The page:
Huckleberries Online

Officers seize trout, arrest suspected poachers

Washington Fish and Wildlife Officers Will Smith and Chris Busching pose in 2013 with 242 Lahontan cutthroat trout, a gillnet and a 2005 Toyota pickup they seized from four men later convicted of illegal fish netting at Lake Lenore.  (Courtesy And / The Spokesman-Review)
Washington Fish and Wildlife Officers Will Smith and Chris Busching pose in 2013 with 242 Lahontan cutthroat trout, a gillnet and a 2005 Toyota pickup they seized from four men later convicted of illegal fish netting at Lake Lenore. (Courtesy And / The Spokesman-Review)

Washington Fish and Wildlife Officers Will Smith and Chris Busching pose with 242 Lahontan cutthroat trout, a gillnet and a 2005 Toyota pickup they seized from men who have been charged with illegal fish netting at Lake Lenore in the first week of April.

Washington Department of Fish and Wildlife officers arrested four suspected poachers in the early morning hours Saturday with 242 cutthroat trout caught in an illegal nighttime netting operation at a prized Grant County lake.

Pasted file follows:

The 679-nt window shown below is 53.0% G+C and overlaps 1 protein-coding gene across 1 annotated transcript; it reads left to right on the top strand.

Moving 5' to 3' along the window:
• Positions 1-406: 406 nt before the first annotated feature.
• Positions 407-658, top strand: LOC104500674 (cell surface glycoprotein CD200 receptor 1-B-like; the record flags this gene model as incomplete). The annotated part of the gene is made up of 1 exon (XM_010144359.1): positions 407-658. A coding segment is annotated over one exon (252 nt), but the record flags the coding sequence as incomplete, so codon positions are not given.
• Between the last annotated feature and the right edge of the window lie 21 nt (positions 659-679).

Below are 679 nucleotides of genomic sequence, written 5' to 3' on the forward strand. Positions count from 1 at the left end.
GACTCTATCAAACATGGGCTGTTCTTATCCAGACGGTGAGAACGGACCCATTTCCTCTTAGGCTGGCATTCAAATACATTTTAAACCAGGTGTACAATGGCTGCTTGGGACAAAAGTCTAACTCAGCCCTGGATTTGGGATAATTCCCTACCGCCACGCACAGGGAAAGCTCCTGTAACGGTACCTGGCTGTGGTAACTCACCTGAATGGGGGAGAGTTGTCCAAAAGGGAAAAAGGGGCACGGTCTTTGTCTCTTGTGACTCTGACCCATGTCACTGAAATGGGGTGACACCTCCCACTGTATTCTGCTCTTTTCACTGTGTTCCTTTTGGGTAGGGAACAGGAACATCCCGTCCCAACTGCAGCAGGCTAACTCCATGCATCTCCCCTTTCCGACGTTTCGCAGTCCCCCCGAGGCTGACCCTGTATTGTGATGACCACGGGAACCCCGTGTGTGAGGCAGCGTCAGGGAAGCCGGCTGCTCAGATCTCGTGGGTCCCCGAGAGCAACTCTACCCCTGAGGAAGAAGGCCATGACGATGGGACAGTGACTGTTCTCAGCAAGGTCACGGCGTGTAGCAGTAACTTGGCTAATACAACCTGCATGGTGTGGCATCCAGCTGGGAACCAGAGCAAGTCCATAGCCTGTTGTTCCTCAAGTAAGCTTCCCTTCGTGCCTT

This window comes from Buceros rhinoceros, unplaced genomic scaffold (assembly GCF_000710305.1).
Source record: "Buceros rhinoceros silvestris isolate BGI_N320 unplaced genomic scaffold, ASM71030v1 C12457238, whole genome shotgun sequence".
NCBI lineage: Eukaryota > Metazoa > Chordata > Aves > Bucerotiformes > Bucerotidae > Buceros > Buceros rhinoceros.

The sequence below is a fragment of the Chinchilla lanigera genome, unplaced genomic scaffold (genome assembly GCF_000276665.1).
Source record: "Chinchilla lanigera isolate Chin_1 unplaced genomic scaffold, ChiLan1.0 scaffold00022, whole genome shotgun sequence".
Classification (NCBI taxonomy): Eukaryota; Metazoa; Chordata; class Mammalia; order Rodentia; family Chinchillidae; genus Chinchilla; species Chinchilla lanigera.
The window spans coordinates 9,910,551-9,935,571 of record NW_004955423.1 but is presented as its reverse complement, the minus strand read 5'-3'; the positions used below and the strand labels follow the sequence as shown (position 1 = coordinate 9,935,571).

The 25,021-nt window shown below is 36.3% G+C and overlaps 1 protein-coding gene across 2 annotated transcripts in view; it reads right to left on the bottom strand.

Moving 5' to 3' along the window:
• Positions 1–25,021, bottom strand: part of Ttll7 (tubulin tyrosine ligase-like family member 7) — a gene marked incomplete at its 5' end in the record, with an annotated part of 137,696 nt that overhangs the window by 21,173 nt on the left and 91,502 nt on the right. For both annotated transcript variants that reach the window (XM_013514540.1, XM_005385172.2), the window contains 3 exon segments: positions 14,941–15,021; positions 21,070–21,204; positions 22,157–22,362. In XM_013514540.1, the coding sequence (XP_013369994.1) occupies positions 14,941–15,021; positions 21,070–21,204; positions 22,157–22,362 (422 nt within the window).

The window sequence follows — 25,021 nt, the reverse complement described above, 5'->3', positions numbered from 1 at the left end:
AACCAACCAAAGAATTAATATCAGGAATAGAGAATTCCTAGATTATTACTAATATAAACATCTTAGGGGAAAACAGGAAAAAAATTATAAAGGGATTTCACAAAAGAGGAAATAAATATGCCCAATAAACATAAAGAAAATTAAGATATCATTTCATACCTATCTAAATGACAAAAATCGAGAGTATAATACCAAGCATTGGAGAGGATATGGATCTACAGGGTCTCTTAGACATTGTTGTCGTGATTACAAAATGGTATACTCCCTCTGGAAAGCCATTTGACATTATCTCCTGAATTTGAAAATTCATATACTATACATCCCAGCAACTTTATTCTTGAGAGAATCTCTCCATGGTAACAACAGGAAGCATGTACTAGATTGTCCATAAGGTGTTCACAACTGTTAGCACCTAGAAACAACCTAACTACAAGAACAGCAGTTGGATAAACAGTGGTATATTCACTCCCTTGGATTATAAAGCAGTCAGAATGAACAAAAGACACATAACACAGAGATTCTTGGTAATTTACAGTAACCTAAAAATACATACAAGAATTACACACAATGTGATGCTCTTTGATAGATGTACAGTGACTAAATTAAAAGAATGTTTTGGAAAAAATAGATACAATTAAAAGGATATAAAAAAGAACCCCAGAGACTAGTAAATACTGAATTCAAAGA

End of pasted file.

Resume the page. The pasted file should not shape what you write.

Lake Lenore – north of the communities of Ephrata and Soap Lake – is managed as a “quality fishery,” attracting anglers who want to use single barbless hooks and no bait to catch-and-release large fish. Anglers are allowed to keep no more than one fish a day from the lake. Read more. Rich Landers, SR

“The 242 fish were just one night’s catch,” Anderson said. “We’re not sure how many nights or weeks worth of fish they’ve taken out of the lake.”

What motivates poachers to do something like this?




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